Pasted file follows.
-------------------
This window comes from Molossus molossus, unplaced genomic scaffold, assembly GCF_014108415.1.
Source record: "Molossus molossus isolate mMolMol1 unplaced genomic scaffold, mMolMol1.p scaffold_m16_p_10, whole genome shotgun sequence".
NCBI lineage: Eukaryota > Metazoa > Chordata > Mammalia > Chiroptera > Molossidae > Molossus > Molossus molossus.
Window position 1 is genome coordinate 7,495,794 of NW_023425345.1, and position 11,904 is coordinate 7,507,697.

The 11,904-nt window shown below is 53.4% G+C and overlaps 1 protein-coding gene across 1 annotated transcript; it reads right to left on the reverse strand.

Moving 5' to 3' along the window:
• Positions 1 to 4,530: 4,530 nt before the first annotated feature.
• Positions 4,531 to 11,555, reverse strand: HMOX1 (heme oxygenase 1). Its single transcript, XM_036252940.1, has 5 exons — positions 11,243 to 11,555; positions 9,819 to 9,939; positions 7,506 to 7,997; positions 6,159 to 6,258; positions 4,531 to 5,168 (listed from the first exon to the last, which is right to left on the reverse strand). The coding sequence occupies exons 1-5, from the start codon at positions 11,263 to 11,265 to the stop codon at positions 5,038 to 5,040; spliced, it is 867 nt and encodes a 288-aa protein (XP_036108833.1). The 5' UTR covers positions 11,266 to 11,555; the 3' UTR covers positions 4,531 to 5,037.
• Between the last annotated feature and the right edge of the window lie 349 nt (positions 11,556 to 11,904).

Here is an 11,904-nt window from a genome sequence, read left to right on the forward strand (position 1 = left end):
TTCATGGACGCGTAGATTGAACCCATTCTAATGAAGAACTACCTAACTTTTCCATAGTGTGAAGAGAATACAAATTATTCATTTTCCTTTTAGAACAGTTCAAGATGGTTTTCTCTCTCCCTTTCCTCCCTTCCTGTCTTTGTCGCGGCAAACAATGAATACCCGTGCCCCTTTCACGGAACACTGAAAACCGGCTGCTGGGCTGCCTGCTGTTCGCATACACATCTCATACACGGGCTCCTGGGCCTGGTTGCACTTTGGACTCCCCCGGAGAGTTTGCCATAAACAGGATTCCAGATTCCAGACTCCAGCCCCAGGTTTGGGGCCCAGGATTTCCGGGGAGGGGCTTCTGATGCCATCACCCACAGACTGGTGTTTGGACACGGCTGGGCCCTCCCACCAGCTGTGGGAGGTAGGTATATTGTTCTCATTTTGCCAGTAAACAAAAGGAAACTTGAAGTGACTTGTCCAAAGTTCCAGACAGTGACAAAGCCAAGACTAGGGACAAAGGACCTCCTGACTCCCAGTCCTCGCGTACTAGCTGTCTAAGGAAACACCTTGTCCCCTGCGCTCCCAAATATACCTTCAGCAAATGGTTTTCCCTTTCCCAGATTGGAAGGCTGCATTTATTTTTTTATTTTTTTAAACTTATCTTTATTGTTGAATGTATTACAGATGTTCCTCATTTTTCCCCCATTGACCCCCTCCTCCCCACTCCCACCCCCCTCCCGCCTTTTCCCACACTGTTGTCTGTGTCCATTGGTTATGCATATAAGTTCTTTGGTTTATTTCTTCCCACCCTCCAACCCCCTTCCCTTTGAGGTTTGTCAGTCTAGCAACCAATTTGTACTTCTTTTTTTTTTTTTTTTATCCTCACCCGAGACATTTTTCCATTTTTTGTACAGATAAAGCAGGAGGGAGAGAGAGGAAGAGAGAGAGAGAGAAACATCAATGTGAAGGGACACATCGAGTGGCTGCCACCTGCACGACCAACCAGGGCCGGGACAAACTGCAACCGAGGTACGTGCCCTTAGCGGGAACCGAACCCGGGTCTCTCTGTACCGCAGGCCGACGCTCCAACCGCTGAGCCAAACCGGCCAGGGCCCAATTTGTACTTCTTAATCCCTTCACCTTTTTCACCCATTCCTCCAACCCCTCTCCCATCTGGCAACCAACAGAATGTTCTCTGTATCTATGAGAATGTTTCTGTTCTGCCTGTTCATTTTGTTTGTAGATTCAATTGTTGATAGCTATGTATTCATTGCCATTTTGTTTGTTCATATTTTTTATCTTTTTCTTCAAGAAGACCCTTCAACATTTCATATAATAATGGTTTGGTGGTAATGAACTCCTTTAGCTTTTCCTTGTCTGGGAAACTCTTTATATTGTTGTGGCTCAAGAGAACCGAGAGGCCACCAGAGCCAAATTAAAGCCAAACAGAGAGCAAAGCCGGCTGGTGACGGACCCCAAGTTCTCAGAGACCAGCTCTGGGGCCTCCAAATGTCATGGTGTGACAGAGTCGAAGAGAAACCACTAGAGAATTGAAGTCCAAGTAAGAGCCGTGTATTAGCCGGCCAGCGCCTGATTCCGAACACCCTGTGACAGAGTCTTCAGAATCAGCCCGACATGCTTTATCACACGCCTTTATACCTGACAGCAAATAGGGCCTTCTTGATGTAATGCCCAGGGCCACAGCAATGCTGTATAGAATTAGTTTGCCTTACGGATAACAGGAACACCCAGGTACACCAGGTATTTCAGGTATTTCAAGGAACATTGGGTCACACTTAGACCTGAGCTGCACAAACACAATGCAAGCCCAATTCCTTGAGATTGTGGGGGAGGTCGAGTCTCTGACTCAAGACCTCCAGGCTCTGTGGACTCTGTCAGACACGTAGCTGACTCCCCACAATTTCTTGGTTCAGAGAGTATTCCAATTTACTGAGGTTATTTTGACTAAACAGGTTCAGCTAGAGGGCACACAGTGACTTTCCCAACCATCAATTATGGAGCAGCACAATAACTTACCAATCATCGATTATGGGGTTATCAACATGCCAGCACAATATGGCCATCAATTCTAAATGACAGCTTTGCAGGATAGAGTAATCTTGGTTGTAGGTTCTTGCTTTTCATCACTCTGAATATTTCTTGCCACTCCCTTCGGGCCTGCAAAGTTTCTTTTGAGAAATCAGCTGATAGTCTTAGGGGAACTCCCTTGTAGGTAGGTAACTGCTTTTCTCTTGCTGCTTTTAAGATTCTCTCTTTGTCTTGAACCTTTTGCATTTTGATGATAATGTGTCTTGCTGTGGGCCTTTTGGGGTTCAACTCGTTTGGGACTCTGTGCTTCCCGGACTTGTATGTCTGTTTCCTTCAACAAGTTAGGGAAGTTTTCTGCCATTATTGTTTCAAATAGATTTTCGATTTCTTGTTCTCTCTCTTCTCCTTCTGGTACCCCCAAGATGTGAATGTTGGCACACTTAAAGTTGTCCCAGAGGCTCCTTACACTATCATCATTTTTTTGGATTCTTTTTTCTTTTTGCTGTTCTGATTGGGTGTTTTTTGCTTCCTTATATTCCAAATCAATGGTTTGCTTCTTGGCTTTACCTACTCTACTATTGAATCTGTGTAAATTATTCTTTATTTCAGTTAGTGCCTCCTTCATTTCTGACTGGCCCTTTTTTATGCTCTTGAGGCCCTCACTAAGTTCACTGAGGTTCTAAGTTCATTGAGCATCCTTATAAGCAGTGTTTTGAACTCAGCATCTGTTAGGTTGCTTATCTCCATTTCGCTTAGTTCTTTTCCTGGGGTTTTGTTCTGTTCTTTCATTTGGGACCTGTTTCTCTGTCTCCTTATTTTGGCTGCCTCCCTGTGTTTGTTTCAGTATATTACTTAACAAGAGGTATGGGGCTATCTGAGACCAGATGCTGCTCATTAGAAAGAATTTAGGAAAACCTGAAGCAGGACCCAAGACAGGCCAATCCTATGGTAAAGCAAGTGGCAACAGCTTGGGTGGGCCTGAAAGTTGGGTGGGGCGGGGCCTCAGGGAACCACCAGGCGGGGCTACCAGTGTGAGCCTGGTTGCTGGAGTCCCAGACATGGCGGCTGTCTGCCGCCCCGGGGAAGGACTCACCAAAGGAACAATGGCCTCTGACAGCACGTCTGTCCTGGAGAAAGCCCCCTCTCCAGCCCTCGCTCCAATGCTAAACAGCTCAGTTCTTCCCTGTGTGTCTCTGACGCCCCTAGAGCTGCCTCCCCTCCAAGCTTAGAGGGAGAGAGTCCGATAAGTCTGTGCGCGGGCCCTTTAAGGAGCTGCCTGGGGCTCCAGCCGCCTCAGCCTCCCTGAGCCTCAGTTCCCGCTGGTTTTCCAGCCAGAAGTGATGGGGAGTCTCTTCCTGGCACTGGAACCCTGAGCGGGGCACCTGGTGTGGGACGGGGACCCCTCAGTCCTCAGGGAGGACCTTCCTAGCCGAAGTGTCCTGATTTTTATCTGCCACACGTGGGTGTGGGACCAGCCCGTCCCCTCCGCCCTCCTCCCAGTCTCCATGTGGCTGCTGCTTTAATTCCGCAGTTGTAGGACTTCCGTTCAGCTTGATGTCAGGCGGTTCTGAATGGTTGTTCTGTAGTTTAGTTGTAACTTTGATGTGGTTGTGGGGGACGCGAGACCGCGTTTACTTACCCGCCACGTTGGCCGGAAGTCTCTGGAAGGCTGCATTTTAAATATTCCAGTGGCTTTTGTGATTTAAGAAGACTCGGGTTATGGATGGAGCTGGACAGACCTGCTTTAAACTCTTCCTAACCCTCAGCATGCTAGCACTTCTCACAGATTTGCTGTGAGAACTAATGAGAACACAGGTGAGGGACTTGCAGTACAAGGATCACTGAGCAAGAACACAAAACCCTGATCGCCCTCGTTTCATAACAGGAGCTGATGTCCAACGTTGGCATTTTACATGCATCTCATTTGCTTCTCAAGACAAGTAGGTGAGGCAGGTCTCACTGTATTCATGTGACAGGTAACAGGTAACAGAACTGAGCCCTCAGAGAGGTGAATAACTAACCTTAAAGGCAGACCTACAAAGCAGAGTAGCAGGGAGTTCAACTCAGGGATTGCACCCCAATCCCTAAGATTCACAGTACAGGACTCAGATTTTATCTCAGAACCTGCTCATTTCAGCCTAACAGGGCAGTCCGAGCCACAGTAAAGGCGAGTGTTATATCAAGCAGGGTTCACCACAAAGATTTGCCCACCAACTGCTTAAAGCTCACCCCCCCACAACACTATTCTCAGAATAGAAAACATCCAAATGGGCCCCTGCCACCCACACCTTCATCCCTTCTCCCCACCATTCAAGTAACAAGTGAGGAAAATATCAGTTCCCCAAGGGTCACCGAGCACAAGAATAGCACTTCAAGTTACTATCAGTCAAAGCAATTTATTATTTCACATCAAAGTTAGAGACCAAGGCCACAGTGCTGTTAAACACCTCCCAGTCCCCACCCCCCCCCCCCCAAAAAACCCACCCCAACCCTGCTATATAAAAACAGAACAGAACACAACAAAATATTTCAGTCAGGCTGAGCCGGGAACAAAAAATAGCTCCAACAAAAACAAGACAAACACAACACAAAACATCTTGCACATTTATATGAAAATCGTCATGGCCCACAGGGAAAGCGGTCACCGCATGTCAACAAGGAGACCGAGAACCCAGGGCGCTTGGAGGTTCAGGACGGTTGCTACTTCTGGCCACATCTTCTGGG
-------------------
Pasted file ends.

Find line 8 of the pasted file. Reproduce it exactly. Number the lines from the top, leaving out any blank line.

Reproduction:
• Positions 4,531 to 11,555, reverse strand: HMOX1 (heme oxygenase 1). Its single transcript, XM_036252940.1, has 5 exons — positions 11,243 to 11,555; positions 9,819 to 9,939; positions 7,506 to 7,997; positions 6,159 to 6,258; positions 4,531 to 5,168 (listed from the first exon to the last, which is right to left on the reverse strand). The coding sequence occupies exons 1-5, from the start codon at positions 11,263 to 11,265 to the stop codon at positions 5,038 to 5,040; spliced, it is 867 nt and encodes a 288-aa protein (XP_036108833.1). The 5' UTR covers positions 11,266 to 11,555; the 3' UTR covers positions 4,531 to 5,037.